Now, the reader might raise a sceptical eyebrow at the words ‘family cookbook’. Personally, they make me think of spinsterly great-aunts with a taste for self-publishing. This is no jam-making memoir, however: it’s a last culinary record of a lost culture, and a window into a dark, tightly shuttered room. Esin Eden is a well-known Turkish actress, and her family – whose recipes these are – were members of Salonika’s strangest and most secretive sect. They called themselves Ma’aminim or Believers; to the rest of the world they were Dönme, the Turkish for ‘turncoats’. The Dönme were the Salonika-based followers of a seventeenth-century rabbi and self-proclaimed Messiah, Sabbatai Zevi. In the autumn of 1666, threatened by the Sultan with impalement, Sabbatai purchased his life by publicly converting to Islam. Thousands of his devotees interpreted this as a test of their faith and followed him into apostasy, but they continued to observe Jewish customs behind closed doors, mixing elements of Sufism and the Kabbalah with Sabbatai’s own mystical teachings. Each individual had two names: a Turkish name used in the outside world, and a Hebrew name revealed only to intimate acquaintances. According to the historian Gershom Scholem, there even exists strong evidence that – among their various ecstatic rites – the Dönme practised ritual wife-swapping. Though untraditional in more ways than one, they also had the city’s best schools, and by the turn of the twentieth century the 10,000 Dönme were one of the most highly educated and secular of Salonika’s communities. Photographs of Eden’s relatives show sensitive men in tall starched collars engrossed in the latest European fiction – Wildean dandies with olive skin and improbable moustaches. Dönme women were also some of the most liberated in the empire. In Eden’s family, ‘all of them were fluent in French, German and, of course, Osmanli [Ottoman Turkish], and the latest editions of novels and poetry were always appearing in the house’. As for Nicholas Stavroulakis, Eden’s co-author and illustrator, a photograph on the back cover shows him half-shrouded in darkness, his one visible eyebrow raised at the camera. An artist, a scholar and a founder of Greece’s Jewish Museum, he has rescued a Cretan synagogue from ruin, and there in advanced old age he presides over a congregation which numbers as many gentiles – drawn there out of sheer affection for him – as it does Jews. His life’s work has been to keep alive the memory of Greece’s cosmopolitan past, and he lurks in the acknowledgements pages of every book to have been published on Salonika or on Ottoman Jewry over the past few decades. The author photograph has him at his desk, a sort of rabbinic monk-scribe – his task to remember, to record and to illuminate. Some of the Dönme recipes look Greek: moussaka, stuffed vine leaves and egg-and-lemon sauces. Clearly Turkish are the kapama meats steamed with onion under lettuce leaves, and rice pilafs named after officers of the Janissary corps. I started by having a stab at an old Sephardic starter, huevos en haminados – hard-boiled eggs, simmered for hour after hour with onion skins, coffee grounds and used tea leaves until they’re stained a deep brown. They looked intriguingly pointless. The result: nutty, slightly fleshier-than-normal hard-boiled eggs. Perfectly nice, but nothing to write home about. Other Salonikan Jewish classics include fish in walnut sauce, and meatballs stewed in sweet green plums with the appealing name of bobotas. But the cookbook isn’t just a collation of Greek, Turkish and Sephardic dishes. Dönme cuisine also gives a direct insight into religious practices kept so tightly under wraps that it was not until the 1930s that one of their miniaturized, handwritten prayer books fell into an outsider’s hands. Sabbatai Zevi had instructed his followers to observe all the rituals of Islam, so there are kebabs for after sunset during Ramadan and mourning sweets for Ashura, which commemorates the deaths of Mohammed’s grandsons Hasan and Husayn. Ashura was particularly important to the Dönme, for whom Sabbatai was the latest incarnation of the divine spirit that Shi’a Muslims also claim passed down from Mohammed to his successors. Many of the Sephardic recipes have been modified to cook meat with butter, in defiance of Jewish dietary laws. Sabbatai claimed that his anointment as Messiah ushered in a new age, in which the written law of the Torah was revoked and what was forbidden became obligatory – hence also his followers’ unorthodox sexual behaviour. But cooking meat with dairy is also a clear Turkish influence: Jews are traditionally forbidden from mixing the two, and Greek Christians rarely cook in anything but olive oil. Just as the Dönme had to turn Turk, so did their Sephardic cuisine. Not much is left of old Salonika or the Dönme. Greece annexed Salonika in 1912. Under the terms of the Treaty of Lausanne in 1923, the country expelled its Muslims in exchange for Turkey’s Orthodox Christians, and the Dönme were shipped off with them – notwithstanding their protestations that they were not true Muslims. Mostly settling in Istanbul, they quickly became a favourite subject for conspiracy theorists, and fear and isolation drove them to assimilate into mainstream Turkish society. Meanwhile, back in Salonika – by now renamed Thessaloniki – the Holocaust would be the final step in the city’s becoming homogeneously Greek. When Esin Eden travelled for the first time to her parents’ home,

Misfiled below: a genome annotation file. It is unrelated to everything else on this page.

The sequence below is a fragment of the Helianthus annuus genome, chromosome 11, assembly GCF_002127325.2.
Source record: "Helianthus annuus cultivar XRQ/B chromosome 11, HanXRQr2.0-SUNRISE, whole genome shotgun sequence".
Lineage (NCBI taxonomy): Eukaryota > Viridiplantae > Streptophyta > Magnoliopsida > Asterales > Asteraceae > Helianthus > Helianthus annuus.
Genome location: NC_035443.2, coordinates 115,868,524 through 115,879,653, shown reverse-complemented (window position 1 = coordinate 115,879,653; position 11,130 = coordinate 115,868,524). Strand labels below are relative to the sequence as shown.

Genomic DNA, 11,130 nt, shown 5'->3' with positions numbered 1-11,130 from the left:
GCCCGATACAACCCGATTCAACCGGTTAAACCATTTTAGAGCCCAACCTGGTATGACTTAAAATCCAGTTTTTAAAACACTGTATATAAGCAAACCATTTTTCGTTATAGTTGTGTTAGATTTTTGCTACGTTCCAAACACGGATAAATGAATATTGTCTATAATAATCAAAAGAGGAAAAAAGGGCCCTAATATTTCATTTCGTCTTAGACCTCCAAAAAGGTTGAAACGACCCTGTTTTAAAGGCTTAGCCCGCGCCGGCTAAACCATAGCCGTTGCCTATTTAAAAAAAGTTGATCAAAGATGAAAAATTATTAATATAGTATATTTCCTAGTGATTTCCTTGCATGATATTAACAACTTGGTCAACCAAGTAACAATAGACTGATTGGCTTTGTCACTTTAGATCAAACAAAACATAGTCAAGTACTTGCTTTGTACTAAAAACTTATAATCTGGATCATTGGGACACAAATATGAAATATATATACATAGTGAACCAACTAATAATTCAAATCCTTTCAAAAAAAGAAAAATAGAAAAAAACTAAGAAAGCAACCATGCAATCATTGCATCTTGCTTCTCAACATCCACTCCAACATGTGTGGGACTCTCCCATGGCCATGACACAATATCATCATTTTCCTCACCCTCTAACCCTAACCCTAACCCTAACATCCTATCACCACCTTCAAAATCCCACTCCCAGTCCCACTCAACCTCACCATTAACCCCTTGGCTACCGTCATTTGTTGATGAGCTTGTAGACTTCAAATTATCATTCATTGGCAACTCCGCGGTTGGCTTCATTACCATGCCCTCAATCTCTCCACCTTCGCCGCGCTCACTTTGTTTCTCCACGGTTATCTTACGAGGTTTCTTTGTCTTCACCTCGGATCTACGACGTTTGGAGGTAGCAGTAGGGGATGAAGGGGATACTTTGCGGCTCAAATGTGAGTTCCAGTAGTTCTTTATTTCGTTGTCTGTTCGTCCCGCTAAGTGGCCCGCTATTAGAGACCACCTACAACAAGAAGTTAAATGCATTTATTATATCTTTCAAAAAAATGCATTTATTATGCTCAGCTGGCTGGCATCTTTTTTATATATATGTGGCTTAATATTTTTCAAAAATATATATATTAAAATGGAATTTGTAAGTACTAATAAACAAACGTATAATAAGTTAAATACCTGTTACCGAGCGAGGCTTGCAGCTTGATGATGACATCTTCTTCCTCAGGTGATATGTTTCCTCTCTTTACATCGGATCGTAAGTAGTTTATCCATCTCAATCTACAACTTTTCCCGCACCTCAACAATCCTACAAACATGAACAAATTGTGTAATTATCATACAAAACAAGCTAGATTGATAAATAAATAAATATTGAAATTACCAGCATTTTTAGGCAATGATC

the old great houses had been torn down and the gardens destroyed. Gone were the huge walnut trees that provided the nuts for fish recipes and Nuriye’s sweets all through the year . . . It was all gone.

On the Asian side of Istanbul, however, in the cemetery at Bülbülderesi – the Valley of the Nightingales – there are gravestones decorated with photographs of smartly dressed, sensitive-looking Turks, and with delicate carvings of butterflies. Their descendants, presumably, still live in the city. If any are reading this, do get in touch.

Extract from Slightly Foxed Issue 54 © Constantine Fraser 2017


About the contributor

Constantine Fraser is a postgraduate at the LSE. He spends much of his spare time conducting research into Eastern Mediterranean cuisine.